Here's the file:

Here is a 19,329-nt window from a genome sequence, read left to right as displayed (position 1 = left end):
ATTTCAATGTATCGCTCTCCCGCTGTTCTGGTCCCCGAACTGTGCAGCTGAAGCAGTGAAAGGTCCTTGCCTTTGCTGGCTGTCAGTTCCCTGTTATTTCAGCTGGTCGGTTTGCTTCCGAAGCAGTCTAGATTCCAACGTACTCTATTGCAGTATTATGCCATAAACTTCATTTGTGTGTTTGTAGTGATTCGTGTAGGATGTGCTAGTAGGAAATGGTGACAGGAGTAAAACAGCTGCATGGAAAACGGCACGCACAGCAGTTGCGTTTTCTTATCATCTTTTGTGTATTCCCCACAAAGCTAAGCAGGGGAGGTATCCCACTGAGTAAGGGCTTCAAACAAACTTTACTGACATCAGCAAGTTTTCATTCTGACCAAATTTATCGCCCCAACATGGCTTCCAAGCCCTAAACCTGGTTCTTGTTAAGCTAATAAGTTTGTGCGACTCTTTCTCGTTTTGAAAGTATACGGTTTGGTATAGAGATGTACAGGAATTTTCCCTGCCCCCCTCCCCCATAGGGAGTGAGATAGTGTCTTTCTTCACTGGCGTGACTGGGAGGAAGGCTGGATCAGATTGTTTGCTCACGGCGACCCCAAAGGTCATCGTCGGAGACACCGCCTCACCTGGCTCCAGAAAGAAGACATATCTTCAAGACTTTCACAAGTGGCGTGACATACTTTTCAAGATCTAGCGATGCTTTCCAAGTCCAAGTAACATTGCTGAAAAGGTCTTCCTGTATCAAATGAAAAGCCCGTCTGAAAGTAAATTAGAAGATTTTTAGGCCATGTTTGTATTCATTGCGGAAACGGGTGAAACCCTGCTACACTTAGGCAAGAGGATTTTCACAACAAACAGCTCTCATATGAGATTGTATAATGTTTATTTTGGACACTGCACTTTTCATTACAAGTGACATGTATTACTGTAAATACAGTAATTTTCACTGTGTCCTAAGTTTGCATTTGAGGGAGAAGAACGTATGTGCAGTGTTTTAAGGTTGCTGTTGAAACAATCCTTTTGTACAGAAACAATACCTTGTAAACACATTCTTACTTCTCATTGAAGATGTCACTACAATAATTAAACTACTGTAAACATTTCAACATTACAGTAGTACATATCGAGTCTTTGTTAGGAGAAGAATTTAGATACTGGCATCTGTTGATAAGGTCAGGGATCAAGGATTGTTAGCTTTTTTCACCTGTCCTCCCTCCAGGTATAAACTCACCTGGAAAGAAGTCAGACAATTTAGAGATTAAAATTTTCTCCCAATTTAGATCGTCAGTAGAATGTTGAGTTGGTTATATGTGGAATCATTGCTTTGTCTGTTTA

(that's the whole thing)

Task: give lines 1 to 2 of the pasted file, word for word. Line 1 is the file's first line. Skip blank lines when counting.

Here is a 19,329-nt window from a genome sequence, read left to right as displayed (position 1 = left end):
ATTTCAATGTATCGCTCTCCCGCTGTTCTGGTCCCCGAACTGTGCAGCTGAAGCAGTGAAAGGTCCTTGCCTTTGCTGGCTGTCAGTTCCCTGTTATTTCAGCTGGTCGGTTTGCTTCCGAAGCAGTCTAGATTCCAACGTACTCTATTGCAGTATTATGCCATAAACTTCATTTGTGTGTTTGTAGTGATTCGTGTAGGATGTGCTAGTAGGAAATGGTGACAGGAGTAAAACAGCTGCATGGAAAACGGCACGCACAGCAGTTGCGTTTTCTTATCATCTTTTGTGTATTCCCCACAAAGCTAAGCAGGGGAGGTATCCCACTGAGTAAGGGCTTCAAACAAACTTTACTGACATCAGCAAGTTTTCATTCTGACCAAATTTATCGCCCCAACATGGCTTCCAAGCCCTAAACCTGGTTCTTGTTAAGCTAATAAGTTTGTGCGACTCTTTCTCGTTTTGAAAGTATACGGTTTGGTATAGAGATGTACAGGAATTTTCCCTGCCCCCCTCCCCCATAGGGAGTGAGATAGTGTCTTTCTTCACTGGCGTGACTGGGAGGAAGGCTGGATCAGATTGTTTGCTCACGGCGACCCCAAAGGTCATCGTCGGAGACACCGCCTCACCTGGCTCCAGAAAGAAGACATATCTTCAAGACTTTCACAAGTGGCGTGACATACTTTTCAAGATCTAGCGATGCTTTCCAAGTCCAAGTAACATTGCTGAAAAGGTCTTCCTGTATCAAATGAAAAGCCCGTCTGAAAGTAAATTAGAAGATTTTTAGGCCATGTTTGTATTCATTGCGGAAACGGGTGAAACCCTGCTACACTTAGGCAAGAGGATTTTCACAACAAACAGCTCTCATATGAGATTGTATAATGTTTATTTTGGACACTGCACTTTTCATTACAAGTGACATGTATTACTGTAAATACAGTAATTTTCACTGTGTCCTAAGTTTGCATTTGAGGGAGAAGAACGTATGTGCAGTGTTTTAAGGTTGCTGTTGAAACAATCCTTTTGTACAGAAACAATACCTTGTAAACACATTCTTACTTCTCATTGAAGATGTCACTACAATAATTAAACTACTGTAAACATTTCAACATTACAGTAGTACATATCGAGTCTTTGTTAGGAGAAGAATTTAGATACTGGCATCTGTTGATAAGGTCAGGGATCAAGGATTGTTAGCTTTTTTCACCTGTCCTCCCTCCAGGTATAAACTCACCTGGAAAGAAGTCAGACAATTTAGAGATTAAAATTTTCTCCCAATTTAGATCGTCAGTAGAATGTTGAGTTGGTTATATGTGGAATCATTGCTTTGTCTGTTTA